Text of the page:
Serum metformin concentration was measured at week 12, week 28, week 40 and week 52 across both placebo and metformin groups. As expected, all patients in the placebo group had a metformin concentration of zero across all measurements (Figure 2C). In the metformin group, at baseline, all patients had a metformin concentration of zero. The trends of increasing weight and decreasing serum fasting insulin concentration was again noted across both cohorts without statistical significance (Table 3), regardless of whether the metformin non-metabolizers were included or not in the analysis (Table 3, Supplementary Table 1). By week 28, 45.5% of the metformin cohort had achieved PSA <0.02 compared to 46.7% in the placebo cohort (p = 1.00).
Table 3: Delta change in mean measures of metabolic syndrome for all patients*
|Variable||Metformin group*||Placebo group||P-value|
|n (total patients)||19||17|
|Week 12 (median (IQR))||12.99 [7.96, 19.01]||9.82 [7.68, 19.67]||0.8011|
|Week 28 (median (IQR))||10.95 [7.07, 17.11]||9.22 [6.91, 16.46]||0.7331|
|Delta change (median (IQR))||−4.12 [2.49, 10.44]||−4.35 [2.35, 13.14]||0.8071|
|Week 12 (median (IQR))||185.00 [164.00, 198.00]||183.00 [173.75, 192.00]||0.6521|
|Week 28 (mean (SD))||186.00 [182.00, 218.50]||185.00 [173.25, 191.95]||0.4291|
|Delta change (median (IQR))||+4.00 [2.25, 9.50]||+3.00 [1.00, 5.00]||0.2381|
|Number of patients with PSA <0.2 (%) at Week 28||5 (45.5%)||7 (46.7%)||1.0002|
Eight patients developed adverse events secondary to metformin and had dose reductions (Table 4). All dose reductions were to 500 mg BID dosing, no patients required further dose reductions. At week 12, 4 men randomized to the metformin group had an undetectable serum metformin level. Drug diaries indicated recorded compliance with metformin. Excluding these patients from analysis, markers of metabolic syndrome again did not demonstrate significant change from the mean.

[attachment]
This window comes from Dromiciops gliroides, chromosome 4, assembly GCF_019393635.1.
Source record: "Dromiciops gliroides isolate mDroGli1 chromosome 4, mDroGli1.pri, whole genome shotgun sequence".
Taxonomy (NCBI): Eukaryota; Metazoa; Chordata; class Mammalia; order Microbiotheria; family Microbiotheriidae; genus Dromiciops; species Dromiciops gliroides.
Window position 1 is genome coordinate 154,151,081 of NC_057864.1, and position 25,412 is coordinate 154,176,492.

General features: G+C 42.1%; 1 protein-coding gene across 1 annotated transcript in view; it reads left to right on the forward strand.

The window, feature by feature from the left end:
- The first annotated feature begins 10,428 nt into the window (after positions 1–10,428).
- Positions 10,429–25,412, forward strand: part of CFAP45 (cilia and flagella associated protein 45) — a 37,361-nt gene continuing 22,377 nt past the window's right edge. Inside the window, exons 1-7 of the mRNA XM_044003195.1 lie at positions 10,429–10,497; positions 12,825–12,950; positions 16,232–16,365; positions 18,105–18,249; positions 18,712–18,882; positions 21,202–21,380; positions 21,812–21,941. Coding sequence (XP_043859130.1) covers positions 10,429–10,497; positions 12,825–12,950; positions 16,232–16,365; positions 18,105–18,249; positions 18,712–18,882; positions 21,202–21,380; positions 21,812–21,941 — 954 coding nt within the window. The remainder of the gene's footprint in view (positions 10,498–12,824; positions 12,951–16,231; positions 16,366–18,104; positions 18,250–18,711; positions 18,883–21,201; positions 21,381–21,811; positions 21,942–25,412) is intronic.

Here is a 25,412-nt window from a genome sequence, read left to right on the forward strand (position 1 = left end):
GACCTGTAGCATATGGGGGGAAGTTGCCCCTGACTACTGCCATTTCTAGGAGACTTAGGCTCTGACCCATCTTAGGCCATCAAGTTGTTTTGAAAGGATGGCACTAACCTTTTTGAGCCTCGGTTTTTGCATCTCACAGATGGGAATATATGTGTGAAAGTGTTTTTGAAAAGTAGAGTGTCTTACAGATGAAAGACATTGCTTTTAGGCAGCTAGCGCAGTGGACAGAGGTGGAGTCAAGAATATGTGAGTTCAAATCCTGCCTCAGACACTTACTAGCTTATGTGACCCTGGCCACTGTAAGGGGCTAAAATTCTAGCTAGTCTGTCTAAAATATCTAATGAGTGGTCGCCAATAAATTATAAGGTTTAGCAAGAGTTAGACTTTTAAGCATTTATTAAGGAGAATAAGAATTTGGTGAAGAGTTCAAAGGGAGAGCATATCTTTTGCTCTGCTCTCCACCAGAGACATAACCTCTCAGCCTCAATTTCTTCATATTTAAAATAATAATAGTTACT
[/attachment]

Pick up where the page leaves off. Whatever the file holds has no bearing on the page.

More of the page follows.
Table 4: Adverse events and serious adverse events
|Event||Metformin (n = 19)||Placebo (n = 17)||Total|
|No. of events||8||2||10|
|Patients with greater than or equal to 1 adverse events – no. (%)||2 (10.2)||0 (0)||2 (5.5)|
|Adverse event leading to dose reduction of treatment – no. (%)||7 (87.5)||0 (0)||7 (19.4)|
|Adverse event leading to withdrawal of treatment – no. (%)||0 (0)||0 (0)||0 (0)|
|Grade 1 to 3 adverse events – no. (%)||8 (100)||2 (11.7)||10 (100)|
Homeostatic model assessment is a method for assessing beta-cell function and insulin resistance from basal (fasting) glucose and insulin concentrations . Homeostatic modelling was applied to the data set and the mean HOMO-IR for the metformin cohort at baseline, 12 weeks, 28 weeks was 2.7, 3.8, 3.5 respectively. Whether or not patients with metformin concentration of 0 were excluded from the analysis did not impact the significance of the result. Analysis was performed with a repeated measures linear model with an AR autocorrelation matrix and no significant treatment effects were found (Figure 3).
Figure 3: Mean HOMO-ir levels for metformin and placebo cohorts over time.
PSA efficacy and pharmacodynamic analysis
The median baseline PSA for the placebo and metformin cohort was 31.95 (5.7–77.15) and 25 (6.2–58.7) respectively (p = 0.86). Assessing efficacy, 5 patients (45.5%) in the metformin cohort and 7 patients (46.7%) in the placebo cohort achieved PSA <0.2 at week 28. The difference was not statistically significant (p = 1.0) and was unaffected by the exclusion of pharmacogenic non-metabolizers of metformin (Supplementary Table 1).
Phospho-S6-kinase levels were analyzed from patient derived blood samples and although there were some downregulation in patients 7, 25, 34 and 37 who received metformin, overall variable regulation of protein levels on western blot in both metformin and placebo cohorts at all time points measured (Figure 4A). The controls using PCa and LnCap PC cells lines did confirm phosphor S6 kinase inhibition following rapamycin treatment (Figure 4B). There was down regulation of phosphor S6 Kinase observed in the metformin treated cohorts. In patients analyzed, the down regulation was evident more in week 40 compared to baseline and 12-week sample.